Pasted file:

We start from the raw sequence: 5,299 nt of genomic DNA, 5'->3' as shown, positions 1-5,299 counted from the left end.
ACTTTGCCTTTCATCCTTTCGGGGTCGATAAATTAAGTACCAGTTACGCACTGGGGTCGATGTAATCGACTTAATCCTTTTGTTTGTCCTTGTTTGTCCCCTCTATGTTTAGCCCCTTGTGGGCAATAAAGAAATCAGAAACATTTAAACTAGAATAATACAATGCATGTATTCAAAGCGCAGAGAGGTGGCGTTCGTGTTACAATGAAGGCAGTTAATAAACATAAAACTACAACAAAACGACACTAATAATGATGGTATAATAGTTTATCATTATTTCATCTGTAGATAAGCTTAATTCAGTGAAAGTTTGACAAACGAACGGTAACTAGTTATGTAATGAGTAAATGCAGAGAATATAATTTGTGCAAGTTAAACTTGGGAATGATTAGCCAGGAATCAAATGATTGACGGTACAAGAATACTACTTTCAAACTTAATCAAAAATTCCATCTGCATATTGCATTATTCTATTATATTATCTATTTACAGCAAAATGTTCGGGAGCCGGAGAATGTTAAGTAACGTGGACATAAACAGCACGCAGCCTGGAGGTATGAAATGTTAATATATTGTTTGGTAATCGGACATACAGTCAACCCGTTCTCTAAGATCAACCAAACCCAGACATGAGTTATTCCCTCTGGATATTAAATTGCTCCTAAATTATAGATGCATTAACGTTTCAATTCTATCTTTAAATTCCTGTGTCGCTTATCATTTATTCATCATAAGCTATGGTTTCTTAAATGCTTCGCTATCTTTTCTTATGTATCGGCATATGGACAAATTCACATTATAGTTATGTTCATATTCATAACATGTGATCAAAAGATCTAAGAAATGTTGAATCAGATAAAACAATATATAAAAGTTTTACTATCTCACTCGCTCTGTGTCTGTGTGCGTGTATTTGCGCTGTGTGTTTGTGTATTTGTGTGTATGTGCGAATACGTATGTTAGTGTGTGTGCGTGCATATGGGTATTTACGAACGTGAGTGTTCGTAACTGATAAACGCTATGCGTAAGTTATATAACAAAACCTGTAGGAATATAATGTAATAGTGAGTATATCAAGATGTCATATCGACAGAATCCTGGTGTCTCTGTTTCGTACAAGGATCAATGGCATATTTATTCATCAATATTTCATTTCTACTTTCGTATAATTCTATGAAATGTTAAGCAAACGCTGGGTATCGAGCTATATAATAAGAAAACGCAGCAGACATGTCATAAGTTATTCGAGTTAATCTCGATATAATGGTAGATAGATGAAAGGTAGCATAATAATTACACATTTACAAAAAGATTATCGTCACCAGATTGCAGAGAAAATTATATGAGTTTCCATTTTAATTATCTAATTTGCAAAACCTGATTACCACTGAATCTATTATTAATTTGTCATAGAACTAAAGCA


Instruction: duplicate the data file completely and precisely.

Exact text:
We start from the raw sequence: 5,299 nt of genomic DNA, 5'->3' as shown, positions 1-5,299 counted from the left end.
ACTTTGCCTTTCATCCTTTCGGGGTCGATAAATTAAGTACCAGTTACGCACTGGGGTCGATGTAATCGACTTAATCCTTTTGTTTGTCCTTGTTTGTCCCCTCTATGTTTAGCCCCTTGTGGGCAATAAAGAAATCAGAAACATTTAAACTAGAATAATACAATGCATGTATTCAAAGCGCAGAGAGGTGGCGTTCGTGTTACAATGAAGGCAGTTAATAAACATAAAACTACAACAAAACGACACTAATAATGATGGTATAATAGTTTATCATTATTTCATCTGTAGATAAGCTTAATTCAGTGAAAGTTTGACAAACGAACGGTAACTAGTTATGTAATGAGTAAATGCAGAGAATATAATTTGTGCAAGTTAAACTTGGGAATGATTAGCCAGGAATCAAATGATTGACGGTACAAGAATACTACTTTCAAACTTAATCAAAAATTCCATCTGCATATTGCATTATTCTATTATATTATCTATTTACAGCAAAATGTTCGGGAGCCGGAGAATGTTAAGTAACGTGGACATAAACAGCACGCAGCCTGGAGGTATGAAATGTTAATATATTGTTTGGTAATCGGACATACAGTCAACCCGTTCTCTAAGATCAACCAAACCCAGACATGAGTTATTCCCTCTGGATATTAAATTGCTCCTAAATTATAGATGCATTAACGTTTCAATTCTATCTTTAAATTCCTGTGTCGCTTATCATTTATTCATCATAAGCTATGGTTTCTTAAATGCTTCGCTATCTTTTCTTATGTATCGGCATATGGACAAATTCACATTATAGTTATGTTCATATTCATAACATGTGATCAAAAGATCTAAGAAATGTTGAATCAGATAAAACAATATATAAAAGTTTTACTATCTCACTCGCTCTGTGTCTGTGTGCGTGTATTTGCGCTGTGTGTTTGTGTATTTGTGTGTATGTGCGAATACGTATGTTAGTGTGTGTGCGTGCATATGGGTATTTACGAACGTGAGTGTTCGTAACTGATAAACGCTATGCGTAAGTTATATAACAAAACCTGTAGGAATATAATGTAATAGTGAGTATATCAAGATGTCATATCGACAGAATCCTGGTGTCTCTGTTTCGTACAAGGATCAATGGCATATTTATTCATCAATATTTCATTTCTACTTTCGTATAATTCTATGAAATGTTAAGCAAACGCTGGGTATCGAGCTATATAATAAGAAAACGCAGCAGACATGTCATAAGTTATTCGAGTTAATCTCGATATAATGGTAGATAGATGAAAGGTAGCATAATAATTACACATTTACAAAAAGATTATCGTCACCAGATTGCAGAGAAAATTATATGAGTTTCCATTTTAATTATCTAATTTGCAAAACCTGATTACCACTGAATCTATTATTAATTTGTCATAGAACTAAAGCA